A woman with a disability was told she could not have any home help for two weeks over the Christmas break because her assigned days fell on public holidays.
However, her carer still provided support for her ill husband during that time because his care is funded under a different contract.
Wairoa resident Careen Busing suffers from PTSD, fibromyalgia and chronic migraines. She gets 45 minutes of help with household chores every Wednesday, provided by a HealthCare New Zealand worker, funded by Hawke’s Bay District Health Board.
HealthCare NZ also provides her husband Carl, who is severely ill, with cleaning help on Mondays and Fridays funded under a contract with Veterans’ Affairs. He also receives 15 minutes of personal care every morning and evening funded by the DHB under a different contract.
The same carer often carries out all these duties for the couple.
Because HealthCare NZ did not provide basic housework support on public holidays in Hawke’s Bay and as Christmas Day fell on a Wednesday, with Boxing Day also a public holiday, Careen Busing was expecting help to arrive on Friday.
Instead she received an email on Boxing Day advising her that due to a lack of carers and because her husband was being provided with care during that time she would not receive any home help for two weeks.
“They bundled my husband’s care and my own together which was wrong. We have separate needs. My carer does things specifically for me,” she said.
While their carer continued to provide personal care to her husband daily and home help on his allotted days, she was not allowed to help change Careen Busing’s sheets or tidy her bedroom because that work fell under a different contract.
Disabled people were paying the price of what appeared to be a cost-cutting exercise, Busing said.
“They have to pay time-and-a-half for a public holiday. I think they are circumnavigating the Employment Relations Act … and they’ve made the client be the one who pays,” she said.
PSA national organiser for home support workers Michael Woodcock said there were too many government agencies contracting support services, and each had its own way of funding the service, which created problems.
“In this case, you have three different contracts in one household, which doesn’t make sense.”
The issue was highlighted as a problem by the Health Ministry four years ago, he said.
“The Director-General’s report from 2015 recommended all these things be looked into, about the way services were procured, the way the sector had been under-funded historically should be re-looked at and fully funded, but none of those things have occurred.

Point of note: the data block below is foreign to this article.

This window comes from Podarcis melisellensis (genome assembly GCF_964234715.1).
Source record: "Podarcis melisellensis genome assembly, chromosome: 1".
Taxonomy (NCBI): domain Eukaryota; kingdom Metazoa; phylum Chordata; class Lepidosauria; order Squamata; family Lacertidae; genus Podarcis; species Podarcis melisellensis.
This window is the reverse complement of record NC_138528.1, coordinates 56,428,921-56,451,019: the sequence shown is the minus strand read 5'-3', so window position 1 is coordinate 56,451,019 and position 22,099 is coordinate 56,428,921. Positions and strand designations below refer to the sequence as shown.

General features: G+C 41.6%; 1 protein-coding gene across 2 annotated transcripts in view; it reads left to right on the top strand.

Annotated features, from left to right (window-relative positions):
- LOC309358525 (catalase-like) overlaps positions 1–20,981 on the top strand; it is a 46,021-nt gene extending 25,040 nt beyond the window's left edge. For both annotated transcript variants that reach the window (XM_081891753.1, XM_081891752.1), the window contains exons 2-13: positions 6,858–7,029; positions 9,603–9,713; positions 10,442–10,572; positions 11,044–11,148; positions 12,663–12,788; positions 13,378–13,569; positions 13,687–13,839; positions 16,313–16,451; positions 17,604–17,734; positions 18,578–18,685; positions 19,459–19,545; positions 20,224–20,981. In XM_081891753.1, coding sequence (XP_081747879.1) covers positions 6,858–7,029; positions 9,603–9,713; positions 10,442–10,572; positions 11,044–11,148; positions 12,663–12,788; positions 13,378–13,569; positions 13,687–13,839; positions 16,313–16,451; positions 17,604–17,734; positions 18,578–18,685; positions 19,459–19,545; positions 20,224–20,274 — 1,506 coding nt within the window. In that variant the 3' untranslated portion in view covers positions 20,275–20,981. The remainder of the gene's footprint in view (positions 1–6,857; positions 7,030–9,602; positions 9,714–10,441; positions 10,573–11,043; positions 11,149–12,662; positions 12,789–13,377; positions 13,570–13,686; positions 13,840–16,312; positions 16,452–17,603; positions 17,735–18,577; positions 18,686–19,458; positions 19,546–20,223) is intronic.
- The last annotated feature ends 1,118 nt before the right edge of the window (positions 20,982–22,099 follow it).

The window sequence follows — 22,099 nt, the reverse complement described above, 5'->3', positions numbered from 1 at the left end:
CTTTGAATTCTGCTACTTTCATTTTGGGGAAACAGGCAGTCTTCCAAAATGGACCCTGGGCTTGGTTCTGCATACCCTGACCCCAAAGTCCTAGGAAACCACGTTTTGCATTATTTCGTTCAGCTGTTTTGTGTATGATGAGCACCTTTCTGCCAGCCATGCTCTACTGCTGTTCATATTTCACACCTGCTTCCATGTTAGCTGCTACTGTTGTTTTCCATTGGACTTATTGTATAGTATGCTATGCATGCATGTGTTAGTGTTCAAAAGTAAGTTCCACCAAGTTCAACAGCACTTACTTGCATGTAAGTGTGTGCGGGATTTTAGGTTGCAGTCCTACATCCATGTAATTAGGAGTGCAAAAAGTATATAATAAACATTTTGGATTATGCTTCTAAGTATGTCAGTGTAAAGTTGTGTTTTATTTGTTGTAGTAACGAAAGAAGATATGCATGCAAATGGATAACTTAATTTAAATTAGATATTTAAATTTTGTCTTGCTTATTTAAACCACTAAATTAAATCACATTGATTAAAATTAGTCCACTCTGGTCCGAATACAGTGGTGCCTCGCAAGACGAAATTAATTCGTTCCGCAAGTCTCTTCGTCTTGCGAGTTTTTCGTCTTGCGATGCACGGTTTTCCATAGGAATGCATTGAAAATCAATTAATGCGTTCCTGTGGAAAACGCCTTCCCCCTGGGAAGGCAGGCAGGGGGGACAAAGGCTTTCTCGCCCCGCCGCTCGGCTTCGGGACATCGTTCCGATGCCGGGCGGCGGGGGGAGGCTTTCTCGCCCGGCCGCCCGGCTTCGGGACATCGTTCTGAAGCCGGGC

“These are part of the really big issues that are still playing out in the home support sector,” Woodcock said.
After making a formal complaint to HealthCare NZ Careen Busing did receive some home help on the following Friday afternoon. But her husband’s carer had already cleaned the house earlier that day.
“I shouldn’t had have to do that, but I did because I think there may be other people out there who would not complain.”
In a statement HealthCare NZ apologised for failing to offer Careen Busing home help for two weeks and admitted its processes were not followed.
“We sincerely regret that Mrs Busing was not offered an alternative day for her care, when her usual day fell on a public holiday.
“We note that Mrs Busing and her husband receive care through different contracts and these are managed independently, with different funding criteria, so cannot be compared like for like.
“We do work hard to find replacement staff where needed or find alternatives for support in instances like this where care falls on a public holiday. Unfortunately, in this instance, our process was not followed,” the statement said.
Meanwhile, Hawke’s Bay District Health Board said it is making changes to its contract with HealthCare NZ to ensure clients were made aware well in advance that home help would not be provided on public holidays.
HealthCare NZ has apologised for omitting to advise the client in advance of the statutory holiday that her basic housework support would be shifted to an alternate day and has confirmed with the DHB that as soon as they became aware the client had not received this, an alternative day was arranged the following week,” Acting Executive Director Planning and Funding, Emma Foster said.
“The DHB recognises there needs to be clarity regarding statutory day services within its provider contract and is therefore updating the contract with the service provider.”